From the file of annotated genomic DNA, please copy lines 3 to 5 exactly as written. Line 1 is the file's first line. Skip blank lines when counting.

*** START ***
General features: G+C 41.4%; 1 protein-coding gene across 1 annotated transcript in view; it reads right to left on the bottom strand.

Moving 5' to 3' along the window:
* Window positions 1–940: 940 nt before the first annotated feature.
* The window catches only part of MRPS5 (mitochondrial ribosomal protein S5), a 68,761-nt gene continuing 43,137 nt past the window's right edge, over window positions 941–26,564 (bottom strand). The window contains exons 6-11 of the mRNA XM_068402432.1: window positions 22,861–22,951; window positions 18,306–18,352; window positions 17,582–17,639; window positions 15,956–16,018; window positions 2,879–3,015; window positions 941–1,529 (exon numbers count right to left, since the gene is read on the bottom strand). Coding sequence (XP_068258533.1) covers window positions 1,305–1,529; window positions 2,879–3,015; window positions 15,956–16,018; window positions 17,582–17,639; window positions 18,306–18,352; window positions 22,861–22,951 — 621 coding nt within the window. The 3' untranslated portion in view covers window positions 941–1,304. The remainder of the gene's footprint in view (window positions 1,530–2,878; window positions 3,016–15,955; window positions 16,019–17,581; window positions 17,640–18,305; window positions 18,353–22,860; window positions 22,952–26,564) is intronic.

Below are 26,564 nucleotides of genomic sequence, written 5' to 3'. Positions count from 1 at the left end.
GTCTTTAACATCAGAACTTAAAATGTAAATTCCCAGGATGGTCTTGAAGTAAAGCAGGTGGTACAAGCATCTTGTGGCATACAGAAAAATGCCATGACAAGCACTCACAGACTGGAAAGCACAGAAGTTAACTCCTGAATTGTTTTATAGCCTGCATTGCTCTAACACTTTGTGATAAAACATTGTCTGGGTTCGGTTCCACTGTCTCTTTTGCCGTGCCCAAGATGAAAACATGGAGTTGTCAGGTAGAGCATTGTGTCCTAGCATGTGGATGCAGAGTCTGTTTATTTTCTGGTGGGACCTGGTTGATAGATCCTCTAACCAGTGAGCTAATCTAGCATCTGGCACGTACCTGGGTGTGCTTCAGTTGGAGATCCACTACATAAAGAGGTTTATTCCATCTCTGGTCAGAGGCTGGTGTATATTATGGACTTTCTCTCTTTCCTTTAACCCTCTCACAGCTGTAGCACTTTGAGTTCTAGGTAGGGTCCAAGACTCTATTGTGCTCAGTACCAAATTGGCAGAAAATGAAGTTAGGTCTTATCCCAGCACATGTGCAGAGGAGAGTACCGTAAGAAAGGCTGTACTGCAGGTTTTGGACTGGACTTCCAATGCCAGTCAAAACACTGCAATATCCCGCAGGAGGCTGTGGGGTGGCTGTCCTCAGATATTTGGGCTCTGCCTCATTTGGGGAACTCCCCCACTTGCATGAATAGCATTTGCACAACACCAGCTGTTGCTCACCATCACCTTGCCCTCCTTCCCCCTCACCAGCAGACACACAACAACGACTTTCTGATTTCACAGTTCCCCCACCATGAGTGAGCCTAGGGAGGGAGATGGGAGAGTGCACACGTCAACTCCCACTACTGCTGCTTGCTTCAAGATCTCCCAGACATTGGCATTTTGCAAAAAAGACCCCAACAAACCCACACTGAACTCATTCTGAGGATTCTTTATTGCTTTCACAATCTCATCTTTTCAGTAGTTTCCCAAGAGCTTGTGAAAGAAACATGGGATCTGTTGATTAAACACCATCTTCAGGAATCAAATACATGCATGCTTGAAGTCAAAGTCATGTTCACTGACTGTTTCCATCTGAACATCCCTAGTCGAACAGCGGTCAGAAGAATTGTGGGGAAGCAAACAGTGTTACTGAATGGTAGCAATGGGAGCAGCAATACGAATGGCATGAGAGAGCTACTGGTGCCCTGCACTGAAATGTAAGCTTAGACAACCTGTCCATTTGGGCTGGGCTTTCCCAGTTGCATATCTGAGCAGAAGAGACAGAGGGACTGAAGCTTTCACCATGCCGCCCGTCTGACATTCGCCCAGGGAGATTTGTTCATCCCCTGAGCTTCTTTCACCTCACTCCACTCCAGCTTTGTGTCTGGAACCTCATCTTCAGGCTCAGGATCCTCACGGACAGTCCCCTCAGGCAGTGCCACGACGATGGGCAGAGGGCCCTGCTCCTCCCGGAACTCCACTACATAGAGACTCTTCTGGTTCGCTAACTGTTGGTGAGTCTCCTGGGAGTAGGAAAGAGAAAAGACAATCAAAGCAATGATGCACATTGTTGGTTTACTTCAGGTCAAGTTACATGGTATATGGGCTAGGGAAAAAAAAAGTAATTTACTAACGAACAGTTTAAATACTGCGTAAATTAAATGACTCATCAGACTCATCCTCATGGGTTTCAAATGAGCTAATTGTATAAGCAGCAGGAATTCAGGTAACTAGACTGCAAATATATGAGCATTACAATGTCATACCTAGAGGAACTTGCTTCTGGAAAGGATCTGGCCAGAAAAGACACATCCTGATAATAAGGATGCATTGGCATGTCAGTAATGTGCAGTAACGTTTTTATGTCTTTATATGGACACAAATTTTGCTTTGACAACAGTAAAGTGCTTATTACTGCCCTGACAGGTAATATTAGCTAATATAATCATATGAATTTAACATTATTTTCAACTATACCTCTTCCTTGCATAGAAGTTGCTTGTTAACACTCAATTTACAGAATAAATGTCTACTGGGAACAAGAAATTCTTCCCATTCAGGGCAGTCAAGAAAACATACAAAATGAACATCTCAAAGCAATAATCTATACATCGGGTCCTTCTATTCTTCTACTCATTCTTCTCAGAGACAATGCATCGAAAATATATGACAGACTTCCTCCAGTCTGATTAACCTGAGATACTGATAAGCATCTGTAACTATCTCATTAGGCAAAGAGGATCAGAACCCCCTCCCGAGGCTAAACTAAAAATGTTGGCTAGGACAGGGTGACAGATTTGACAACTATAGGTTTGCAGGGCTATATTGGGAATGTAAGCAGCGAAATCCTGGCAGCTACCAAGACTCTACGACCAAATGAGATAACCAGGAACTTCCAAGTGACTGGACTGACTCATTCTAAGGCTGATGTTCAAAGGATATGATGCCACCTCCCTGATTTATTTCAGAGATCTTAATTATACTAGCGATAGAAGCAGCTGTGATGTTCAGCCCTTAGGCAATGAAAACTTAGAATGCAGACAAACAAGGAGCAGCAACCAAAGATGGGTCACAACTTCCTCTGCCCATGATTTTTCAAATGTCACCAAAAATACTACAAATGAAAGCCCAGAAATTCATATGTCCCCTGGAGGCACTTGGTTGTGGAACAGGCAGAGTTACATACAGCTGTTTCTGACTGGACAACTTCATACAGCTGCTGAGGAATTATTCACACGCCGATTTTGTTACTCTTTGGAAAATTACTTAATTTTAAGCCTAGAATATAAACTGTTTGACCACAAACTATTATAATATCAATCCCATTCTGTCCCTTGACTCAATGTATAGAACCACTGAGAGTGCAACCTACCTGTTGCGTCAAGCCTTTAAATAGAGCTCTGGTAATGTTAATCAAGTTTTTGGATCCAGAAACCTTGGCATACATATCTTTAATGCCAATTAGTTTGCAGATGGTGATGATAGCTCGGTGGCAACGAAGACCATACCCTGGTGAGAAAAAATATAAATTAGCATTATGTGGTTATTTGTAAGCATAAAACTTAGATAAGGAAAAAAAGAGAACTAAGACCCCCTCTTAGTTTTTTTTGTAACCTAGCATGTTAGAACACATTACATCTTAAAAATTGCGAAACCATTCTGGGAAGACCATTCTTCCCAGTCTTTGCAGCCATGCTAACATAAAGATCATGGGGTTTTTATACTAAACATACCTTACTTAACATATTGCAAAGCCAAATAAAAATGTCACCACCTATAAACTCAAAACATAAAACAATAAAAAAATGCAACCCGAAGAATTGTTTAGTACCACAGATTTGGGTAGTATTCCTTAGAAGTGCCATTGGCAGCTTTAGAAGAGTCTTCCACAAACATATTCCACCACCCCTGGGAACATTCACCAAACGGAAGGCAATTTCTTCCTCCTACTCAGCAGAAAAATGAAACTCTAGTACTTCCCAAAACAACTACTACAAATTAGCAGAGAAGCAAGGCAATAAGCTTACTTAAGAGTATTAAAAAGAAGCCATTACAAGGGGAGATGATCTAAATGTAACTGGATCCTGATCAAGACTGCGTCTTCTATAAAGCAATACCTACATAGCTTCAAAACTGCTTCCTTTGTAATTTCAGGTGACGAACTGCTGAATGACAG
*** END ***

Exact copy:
* Window positions 1–940: 940 nt before the first annotated feature.
* The window catches only part of MRPS5 (mitochondrial ribosomal protein S5), a 68,761-nt gene continuing 43,137 nt past the window's right edge, over window positions 941–26,564 (bottom strand). The window contains exons 6-11 of the mRNA XM_068402432.1: window positions 22,861–22,951; window positions 18,306–18,352; window positions 17,582–17,639; window positions 15,956–16,018; window positions 2,879–3,015; window positions 941–1,529 (exon numbers count right to left, since the gene is read on the bottom strand). Coding sequence (XP_068258533.1) covers window positions 1,305–1,529; window positions 2,879–3,015; window positions 15,956–16,018; window positions 17,582–17,639; window positions 18,306–18,352; window positions 22,861–22,951 — 621 coding nt within the window. The 3' untranslated portion in view covers window positions 941–1,304. The remainder of the gene's footprint in view (window positions 1,530–2,878; window positions 3,016–15,955; window positions 16,019–17,581; window positions 17,640–18,305; window positions 18,353–22,860; window positions 22,952–26,564) is intronic.

Below are 26,564 nucleotides of genomic sequence, written 5' to 3'. Positions count from 1 at the left end.